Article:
Unlawful Entry of a Dwelling

Our experienced criminal law solicitors have prepared a brief overview of the law relating to unlawful entry of a dwelling.

If you or someone you care about is facing a charge of break and enter, you need specific advice and should contact Gatenby Criminal Lawyers on 55800120 for advice.

For more information on other similar charges, visit our PROPERTY OFFENCES.

Unlawful Entry of a Dwelling – The Law

The Invasion of Privacy Act 1971 provides the offence of unlawful entry of a dwelling in section 48A. The offence is defined below:

(1) Any person who enters a dwelling house without the consent of the person in lawful occupation or, where there is not a person in lawful occupation, without the consent of the owner is guilty of an offence.

(3) Any person who without lawful excuse, the proof of which lawful excuse shall be upon the person, is found in a dwelling house or the yard of a dwelling house is guilty of an offence.

Elements of the offence

To be found guilty of the offence of unlawful entry of a dwelling, the prosecution is required to prove, beyond a reasonable doubt, the following elements:

  1. The accused entered the dwelling house or yard thereof;
  2. The accused did not have consent of the lawful occupier or owner;
  3. The accused did not have a lawful excuse.

Subsection 3A defines yard as including any path, garden, curtilage, courtyard, enclosure, lawn or other ground or area within the precincts of the dwelling.

Maximum penalty

The maximum penalty for the simplicita allegation of enter dwelling is 20 penalty units or 1 year imprisonment.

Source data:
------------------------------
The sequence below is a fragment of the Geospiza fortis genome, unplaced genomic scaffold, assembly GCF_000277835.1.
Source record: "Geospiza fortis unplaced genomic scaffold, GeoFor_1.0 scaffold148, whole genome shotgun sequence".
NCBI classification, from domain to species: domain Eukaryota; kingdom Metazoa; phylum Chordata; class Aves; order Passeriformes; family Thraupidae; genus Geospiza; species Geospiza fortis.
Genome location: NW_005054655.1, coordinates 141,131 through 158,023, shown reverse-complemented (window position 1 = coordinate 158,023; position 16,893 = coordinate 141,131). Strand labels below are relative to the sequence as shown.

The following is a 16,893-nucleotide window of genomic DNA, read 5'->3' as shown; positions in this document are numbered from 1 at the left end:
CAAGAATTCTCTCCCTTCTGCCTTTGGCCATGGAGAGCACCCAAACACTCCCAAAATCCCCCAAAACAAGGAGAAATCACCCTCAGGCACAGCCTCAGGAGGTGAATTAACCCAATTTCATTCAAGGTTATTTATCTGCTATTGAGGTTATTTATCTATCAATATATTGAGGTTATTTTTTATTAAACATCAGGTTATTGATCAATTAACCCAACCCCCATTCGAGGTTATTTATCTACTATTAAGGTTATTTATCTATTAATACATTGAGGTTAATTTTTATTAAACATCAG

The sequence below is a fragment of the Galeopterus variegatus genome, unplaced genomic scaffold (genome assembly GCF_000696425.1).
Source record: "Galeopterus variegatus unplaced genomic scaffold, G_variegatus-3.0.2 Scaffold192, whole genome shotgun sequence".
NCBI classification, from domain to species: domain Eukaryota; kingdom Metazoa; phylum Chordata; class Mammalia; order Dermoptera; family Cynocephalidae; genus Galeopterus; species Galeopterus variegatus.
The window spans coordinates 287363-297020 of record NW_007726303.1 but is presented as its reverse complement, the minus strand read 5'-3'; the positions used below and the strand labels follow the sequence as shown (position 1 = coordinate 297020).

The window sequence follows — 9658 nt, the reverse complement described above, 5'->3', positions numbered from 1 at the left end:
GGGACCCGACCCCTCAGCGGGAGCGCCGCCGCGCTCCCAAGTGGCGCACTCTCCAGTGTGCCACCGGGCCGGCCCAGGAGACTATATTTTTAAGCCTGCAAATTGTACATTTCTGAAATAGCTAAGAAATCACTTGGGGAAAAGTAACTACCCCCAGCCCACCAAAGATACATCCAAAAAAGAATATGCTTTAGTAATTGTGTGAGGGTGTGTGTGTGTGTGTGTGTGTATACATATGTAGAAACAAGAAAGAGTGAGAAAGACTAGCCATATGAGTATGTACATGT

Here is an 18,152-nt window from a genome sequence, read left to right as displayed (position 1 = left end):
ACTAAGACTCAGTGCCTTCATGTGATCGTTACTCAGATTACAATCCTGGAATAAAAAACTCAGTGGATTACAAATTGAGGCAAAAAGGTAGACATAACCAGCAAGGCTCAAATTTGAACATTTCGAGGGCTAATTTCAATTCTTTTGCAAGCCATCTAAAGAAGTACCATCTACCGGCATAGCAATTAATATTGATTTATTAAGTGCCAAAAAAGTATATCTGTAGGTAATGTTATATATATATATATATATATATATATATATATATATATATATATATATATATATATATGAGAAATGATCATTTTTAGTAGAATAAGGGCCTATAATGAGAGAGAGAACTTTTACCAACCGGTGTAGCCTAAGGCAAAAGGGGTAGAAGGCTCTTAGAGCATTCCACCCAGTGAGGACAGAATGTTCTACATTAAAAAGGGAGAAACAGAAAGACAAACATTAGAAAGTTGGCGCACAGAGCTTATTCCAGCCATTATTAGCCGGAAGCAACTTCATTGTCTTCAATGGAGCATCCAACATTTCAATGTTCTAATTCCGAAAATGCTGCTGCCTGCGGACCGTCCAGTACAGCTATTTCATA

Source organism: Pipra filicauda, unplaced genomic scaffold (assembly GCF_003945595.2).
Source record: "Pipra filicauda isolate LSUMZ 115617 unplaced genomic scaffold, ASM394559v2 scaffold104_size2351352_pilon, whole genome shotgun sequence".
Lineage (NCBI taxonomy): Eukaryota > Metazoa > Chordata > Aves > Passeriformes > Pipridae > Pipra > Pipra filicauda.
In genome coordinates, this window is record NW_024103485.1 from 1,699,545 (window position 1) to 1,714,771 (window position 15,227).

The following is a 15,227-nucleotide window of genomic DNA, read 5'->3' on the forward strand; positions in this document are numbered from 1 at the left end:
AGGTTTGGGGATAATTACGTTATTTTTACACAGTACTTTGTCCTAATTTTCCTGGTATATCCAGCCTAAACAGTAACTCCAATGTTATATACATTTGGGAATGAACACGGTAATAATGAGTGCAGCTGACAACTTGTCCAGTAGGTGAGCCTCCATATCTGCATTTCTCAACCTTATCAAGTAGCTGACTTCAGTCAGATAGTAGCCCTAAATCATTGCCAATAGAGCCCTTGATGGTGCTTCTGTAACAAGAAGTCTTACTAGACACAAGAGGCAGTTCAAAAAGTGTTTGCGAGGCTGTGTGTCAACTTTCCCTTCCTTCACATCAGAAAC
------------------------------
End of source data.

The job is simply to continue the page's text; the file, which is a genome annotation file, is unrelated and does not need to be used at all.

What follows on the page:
The maximum penalty for an aggravated allegation of enter dwelling is 30 penalty units or 18 months imprisonment.

Jurisdiction – Where will the matter be heard?

The offence is not indictable and accordingly will be dealt with in the Magistrates Court.

Conviction – Does a conviction have to be recorded?

The sentencing Court has a discretion whether or not to record a conviction against you for the offence of fraud.  Generally a conviction would not be recorded for a minor first offence for this type of offence, although one is likely for subsequent convictions, or where a circumstance of aggravation is made out.

The relevant factors are set out in section 12 of the Penalties and Sentences Act 1992, and include, the nature of the offence, the offenders character and age, together with the impact the recording a conviction would have on the offenders chances of finding employment. If you are concerned about a conviction being recorded on you or a loved you should seek legal advice.

For specific legal advice you should immediately contact Gatenby Criminal Lawyers on (07) 5580 0120.